It is rare that the humble orange carrot gets any spotlight these days.  It definitely has it’s place in the culinary world, a key component of mirepoix, perhaps a side dish beside the glorified roast meat, or I can also think of the old fashioned carrot cake.

On a cold, wintery day, I decided that I would give this humble vegetable a chance to shine in my play of carrot and ginger soup.  What inspired me was discovering carrots from Jeju Island, which you can find in all the shops and markets now.  You can spot these easily as they are covered in black dirt that you would barely know they are just familiar carrots.  I once bought home pre-peeled, cleaned carrots nicely packaged ready-to-use (no doubt my old habits) when my mom said to me incredulously, “What is this? Next time buy the ones with the dirt.”  So I did.  The dirty carrots turn out to be super fresh, sweet, almost juicy when you cut it raw.  And it tastes divinely sweet when you thick julienne the carrot, saute briefly on high heat and season with salt (I realized this when I was making filling for gimbap).  I can imagine how good it would be roasted in the oven… (too bad I’m not one of the lucky ones with an oven in Korea).

So here is the rough recipe, as I did not do any measuring.  In the end, I added some maple syrup since it was kicking around and it made a world of a difference adding a lot more depth and balance of sweetness.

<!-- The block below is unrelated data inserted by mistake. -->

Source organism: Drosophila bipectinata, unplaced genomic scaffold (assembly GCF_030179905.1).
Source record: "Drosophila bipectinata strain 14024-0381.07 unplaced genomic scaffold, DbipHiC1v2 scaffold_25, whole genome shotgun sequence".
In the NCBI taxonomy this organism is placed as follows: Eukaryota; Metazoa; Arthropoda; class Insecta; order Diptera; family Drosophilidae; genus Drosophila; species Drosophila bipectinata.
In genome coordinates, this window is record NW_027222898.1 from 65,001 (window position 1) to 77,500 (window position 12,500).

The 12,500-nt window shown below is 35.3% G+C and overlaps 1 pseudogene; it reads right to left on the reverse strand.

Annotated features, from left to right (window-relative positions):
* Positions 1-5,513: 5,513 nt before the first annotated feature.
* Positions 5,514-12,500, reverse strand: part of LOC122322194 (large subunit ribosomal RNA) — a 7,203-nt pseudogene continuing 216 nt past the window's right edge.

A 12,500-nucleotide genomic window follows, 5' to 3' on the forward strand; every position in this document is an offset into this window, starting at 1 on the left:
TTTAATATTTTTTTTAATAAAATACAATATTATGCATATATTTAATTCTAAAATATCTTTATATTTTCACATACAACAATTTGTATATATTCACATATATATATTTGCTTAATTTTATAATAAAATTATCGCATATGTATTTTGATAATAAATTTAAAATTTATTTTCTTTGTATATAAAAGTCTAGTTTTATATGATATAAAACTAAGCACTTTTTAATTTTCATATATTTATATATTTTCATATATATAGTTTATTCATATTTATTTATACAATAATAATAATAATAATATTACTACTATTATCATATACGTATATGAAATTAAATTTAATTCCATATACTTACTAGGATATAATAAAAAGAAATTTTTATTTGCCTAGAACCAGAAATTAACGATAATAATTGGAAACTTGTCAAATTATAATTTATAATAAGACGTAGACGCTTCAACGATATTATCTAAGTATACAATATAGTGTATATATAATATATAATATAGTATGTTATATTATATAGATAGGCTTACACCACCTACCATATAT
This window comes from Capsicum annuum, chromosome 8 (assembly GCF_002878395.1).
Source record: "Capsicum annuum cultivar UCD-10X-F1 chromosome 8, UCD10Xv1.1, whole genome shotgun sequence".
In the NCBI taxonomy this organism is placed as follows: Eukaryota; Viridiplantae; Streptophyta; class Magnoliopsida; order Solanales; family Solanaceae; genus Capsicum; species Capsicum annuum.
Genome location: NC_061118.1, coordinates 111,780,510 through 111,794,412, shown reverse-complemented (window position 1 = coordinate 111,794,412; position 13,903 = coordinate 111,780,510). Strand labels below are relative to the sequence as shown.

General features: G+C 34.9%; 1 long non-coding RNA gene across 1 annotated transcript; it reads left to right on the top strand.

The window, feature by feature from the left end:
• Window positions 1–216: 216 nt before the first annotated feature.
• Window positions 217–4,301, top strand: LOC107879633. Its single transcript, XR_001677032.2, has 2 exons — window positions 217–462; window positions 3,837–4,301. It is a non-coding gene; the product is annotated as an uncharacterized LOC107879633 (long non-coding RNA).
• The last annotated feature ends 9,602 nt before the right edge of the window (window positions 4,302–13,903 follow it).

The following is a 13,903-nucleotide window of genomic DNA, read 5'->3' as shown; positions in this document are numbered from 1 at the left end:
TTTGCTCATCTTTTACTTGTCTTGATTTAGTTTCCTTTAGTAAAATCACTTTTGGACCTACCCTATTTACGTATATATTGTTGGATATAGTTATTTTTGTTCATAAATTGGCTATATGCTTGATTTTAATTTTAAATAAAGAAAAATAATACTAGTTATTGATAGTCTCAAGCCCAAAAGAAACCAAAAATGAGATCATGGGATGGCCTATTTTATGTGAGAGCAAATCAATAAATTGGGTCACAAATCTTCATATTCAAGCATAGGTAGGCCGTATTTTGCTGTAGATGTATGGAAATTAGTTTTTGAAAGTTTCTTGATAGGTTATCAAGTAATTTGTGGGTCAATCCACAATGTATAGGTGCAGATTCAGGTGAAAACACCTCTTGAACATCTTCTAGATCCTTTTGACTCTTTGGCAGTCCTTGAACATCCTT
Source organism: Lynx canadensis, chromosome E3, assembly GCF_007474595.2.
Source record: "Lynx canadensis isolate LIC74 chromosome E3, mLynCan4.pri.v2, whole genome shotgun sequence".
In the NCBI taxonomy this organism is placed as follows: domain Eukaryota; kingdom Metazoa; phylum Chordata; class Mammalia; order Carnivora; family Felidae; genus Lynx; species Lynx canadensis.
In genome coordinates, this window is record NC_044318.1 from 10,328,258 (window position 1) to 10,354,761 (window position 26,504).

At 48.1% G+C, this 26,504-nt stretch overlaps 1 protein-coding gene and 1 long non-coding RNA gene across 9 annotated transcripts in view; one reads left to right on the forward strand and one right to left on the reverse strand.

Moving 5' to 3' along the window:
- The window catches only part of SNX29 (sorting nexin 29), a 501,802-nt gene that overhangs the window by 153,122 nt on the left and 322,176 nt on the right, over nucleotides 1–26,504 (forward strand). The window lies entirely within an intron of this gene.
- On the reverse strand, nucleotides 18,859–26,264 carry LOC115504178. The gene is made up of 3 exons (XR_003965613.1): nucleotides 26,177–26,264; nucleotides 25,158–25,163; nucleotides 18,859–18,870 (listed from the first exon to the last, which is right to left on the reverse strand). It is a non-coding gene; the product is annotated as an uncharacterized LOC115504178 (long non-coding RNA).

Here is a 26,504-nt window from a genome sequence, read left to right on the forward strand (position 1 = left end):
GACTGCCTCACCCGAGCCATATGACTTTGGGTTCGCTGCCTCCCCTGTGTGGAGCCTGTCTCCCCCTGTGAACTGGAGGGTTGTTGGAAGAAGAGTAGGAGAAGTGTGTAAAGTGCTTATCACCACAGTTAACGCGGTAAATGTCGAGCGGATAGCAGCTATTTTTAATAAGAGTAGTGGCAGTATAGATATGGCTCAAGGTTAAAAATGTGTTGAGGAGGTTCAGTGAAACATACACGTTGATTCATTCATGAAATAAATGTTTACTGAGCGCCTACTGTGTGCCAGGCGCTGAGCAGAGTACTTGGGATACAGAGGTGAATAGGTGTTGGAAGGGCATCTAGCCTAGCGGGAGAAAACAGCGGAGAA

CARROT AND GINGER SOUP WITH MAPLE SYRUP

  • 3 large carrots, peeled, sliced
  • 2 small potatoes, peeled, cut roughly
  • 1/2 onion, chopped
  • 1 Tbsp minced fresh ginger
  • 1 Tbsp olive oil
  • 1 bouillon cube (optional)
  • salt to taste
  • 3-4 Tbsp maple syrup
  • 1 tsp brown sugar

1.  Saute the onion in the olive oil in a large pot until slightly caramelized.  Add ginger and saute for a few seconds.  Then add the chopped carrots and potatoes, and add water (or vegetable stock) until it covers the vegetables.  Throw in the bouillon cube if using.

2.  Bring to a boil, then reduce heat to simmer for about 10 minutes (or until the vegetables are cooked).

3.  Off heat, carefully blend the soup to fine puree using a hand blender.

4.  Season with salt to taste, and add in sugar and maple syrup.

Note, it taste much better reheated the next day when the flavours have a chance to meld together.  It is also easy to freeze it into small portions.

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